Those are the findings of two somewhat contrasting reports from the Campaign for Real Ale (Camra), released as part of the organisation’s Community Pubs Month, which takes place throughout April and encourages pubs to organise events and try out new marketing initiatives to drive trade.
The first bit of research found that over 50 pubs across the UK are now being run by their local communities, many of which were facing closure before being saved by locals.
“With 28 pubs closing every week there is still much more that needs to be done to protect pubs, but it is heartening to see that the desire and drive to save pubs is something which is clearly there amongst the pub-going public,” said Camra’s chairman Colin Valentine.
Many of the pubs which have most recently been purchased by their local community were listed as ‘Assets of Community Value’, or ACVs, which means should they be threatened with closure the local community is notified and given a six-month period to raise the money to purchase the pub.
Community Pubs Minister Brandon Lewis is fully supporting for Camra’s Community Pubs Month, which looks to raise the profile of the Great British Pub. “Pubs are at the heart of thousands of villages and towns across the country providing an essential place for millions of people to get together, this is why campaigns such as Camra’s community pubs month are vital in getting people to go to their local,” said Lewis.
“The government is also playing its part to support the local pub, by abolishing the last government’s cider tax, cutting red tape on live music in pubs and as the Chancellor announced in the budget by taking another penny in tax off a pint.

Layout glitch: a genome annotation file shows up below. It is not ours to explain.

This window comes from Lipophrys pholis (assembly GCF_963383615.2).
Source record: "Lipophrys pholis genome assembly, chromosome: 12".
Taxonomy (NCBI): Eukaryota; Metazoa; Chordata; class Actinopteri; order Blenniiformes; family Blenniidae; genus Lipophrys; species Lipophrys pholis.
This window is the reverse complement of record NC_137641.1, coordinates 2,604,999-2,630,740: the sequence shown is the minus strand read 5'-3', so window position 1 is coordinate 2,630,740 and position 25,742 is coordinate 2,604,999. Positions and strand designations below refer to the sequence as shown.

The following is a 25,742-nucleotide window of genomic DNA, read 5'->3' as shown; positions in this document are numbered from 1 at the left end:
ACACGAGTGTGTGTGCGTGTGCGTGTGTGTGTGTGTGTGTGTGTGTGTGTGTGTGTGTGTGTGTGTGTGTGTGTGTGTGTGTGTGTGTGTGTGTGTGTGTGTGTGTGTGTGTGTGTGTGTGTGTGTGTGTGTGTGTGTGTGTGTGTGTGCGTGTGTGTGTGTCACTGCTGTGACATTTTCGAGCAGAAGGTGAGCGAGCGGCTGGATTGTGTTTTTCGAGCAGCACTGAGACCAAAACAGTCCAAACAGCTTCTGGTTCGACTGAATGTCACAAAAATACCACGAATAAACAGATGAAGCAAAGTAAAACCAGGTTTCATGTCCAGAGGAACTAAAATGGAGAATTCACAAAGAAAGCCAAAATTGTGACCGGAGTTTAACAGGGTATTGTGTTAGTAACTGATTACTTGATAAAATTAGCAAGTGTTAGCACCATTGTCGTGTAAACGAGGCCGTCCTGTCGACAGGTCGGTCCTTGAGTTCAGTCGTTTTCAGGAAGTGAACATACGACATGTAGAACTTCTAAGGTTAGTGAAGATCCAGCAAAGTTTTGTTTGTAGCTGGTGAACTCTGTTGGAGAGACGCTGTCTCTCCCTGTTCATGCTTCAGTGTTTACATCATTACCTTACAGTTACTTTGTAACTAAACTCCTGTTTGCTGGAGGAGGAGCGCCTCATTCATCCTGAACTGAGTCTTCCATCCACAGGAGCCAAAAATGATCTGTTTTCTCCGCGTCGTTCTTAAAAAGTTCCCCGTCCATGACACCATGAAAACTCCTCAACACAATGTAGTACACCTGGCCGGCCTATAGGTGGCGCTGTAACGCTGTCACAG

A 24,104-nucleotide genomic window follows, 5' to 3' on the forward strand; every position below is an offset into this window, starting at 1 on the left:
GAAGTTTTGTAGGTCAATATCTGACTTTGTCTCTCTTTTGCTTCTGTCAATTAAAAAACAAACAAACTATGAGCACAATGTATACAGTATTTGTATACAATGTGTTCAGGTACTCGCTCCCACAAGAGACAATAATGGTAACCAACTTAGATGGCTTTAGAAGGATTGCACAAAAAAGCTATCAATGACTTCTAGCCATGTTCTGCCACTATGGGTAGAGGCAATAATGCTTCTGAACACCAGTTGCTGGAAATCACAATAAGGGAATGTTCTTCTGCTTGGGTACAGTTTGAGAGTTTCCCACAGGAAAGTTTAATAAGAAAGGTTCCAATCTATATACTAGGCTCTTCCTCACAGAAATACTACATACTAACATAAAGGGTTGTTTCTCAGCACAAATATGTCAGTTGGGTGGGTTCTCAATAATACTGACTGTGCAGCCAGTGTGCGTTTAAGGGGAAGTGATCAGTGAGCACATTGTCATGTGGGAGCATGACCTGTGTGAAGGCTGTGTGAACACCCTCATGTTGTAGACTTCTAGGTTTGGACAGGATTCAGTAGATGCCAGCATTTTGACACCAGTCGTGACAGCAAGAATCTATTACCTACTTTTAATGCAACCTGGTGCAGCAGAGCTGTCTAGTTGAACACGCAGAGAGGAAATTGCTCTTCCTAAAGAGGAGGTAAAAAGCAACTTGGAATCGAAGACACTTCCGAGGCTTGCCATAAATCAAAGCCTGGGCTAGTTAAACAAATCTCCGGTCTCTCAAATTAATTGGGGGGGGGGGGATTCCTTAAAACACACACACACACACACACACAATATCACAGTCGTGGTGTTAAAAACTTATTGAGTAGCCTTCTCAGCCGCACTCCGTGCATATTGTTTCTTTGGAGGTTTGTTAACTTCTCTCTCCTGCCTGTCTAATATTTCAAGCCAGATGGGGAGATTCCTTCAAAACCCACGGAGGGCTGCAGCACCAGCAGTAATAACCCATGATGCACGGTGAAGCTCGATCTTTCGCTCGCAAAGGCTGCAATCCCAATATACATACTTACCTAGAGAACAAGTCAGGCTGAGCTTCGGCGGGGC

“We have also given people the power to list local buildings as assets of community value to protect them from sell off, and so far this has included 300 pubs and I know that working with CAMRA and its members we will get that number higher still.”
CAMRA recently announced it had reached its target of 350 pubs listed as Assets of Community Value across the UK and that its sights are now set on adding a further 100 in the next 12 months.
But are these local watering holes being visited? A second report from Camra, also released today (1 April), found that 38 per cent of British adults ‘never’ visit the pub and over a third (36 per cent) of pub-goers visit the pub less often than they did just 12 months ago.
The independent research, commissioned by CAMRA, also showed that 80 per cent of pub-goers have never been communicated to by their most local pub but 24 per cent of these people said they would be encouraged to visit the pub more often if they were informed of what events the pub had planned.
Valentine added: “In 2009, 27 per cent of adults ‘never’ visited pubs and in just five years this figure has increased to 38 per cent. Many of these people (40 per cent) state they do not use pubs because they no longer drink alcohol or have reduced the amount of alcohol they drink. Great community pubs are not only about enjoying alcoholic drinks.
“They are great places to relax, socialise, eat and spend time with the family. Camra and the pub industry have to work hard to get this message out and events such as Community Pubs Month will give us the platform to do this.”
Community Pubs Month
Camra was also concerned to see regular pub-goers - those that visit pubs ‘once a week or more’ - had decreased from 24 per cent to 15 per cent in the last five years.
But here’s where Community Pubs Month comes in. The initiative encourages pubs to organise a number of events throughout the month and try new marketing initiatives to improve their communication with their communities to ultimately drive more local trade into their pubs.
Camra’s previous pub campaigns have highlighted in the media the important role pubs play in our communities. They have raised over £100m for charities, employ over 500,000 people and along with the brewing industry add £19bn to the economy.
For more information, visit www.communitypubscampaign.org.uk.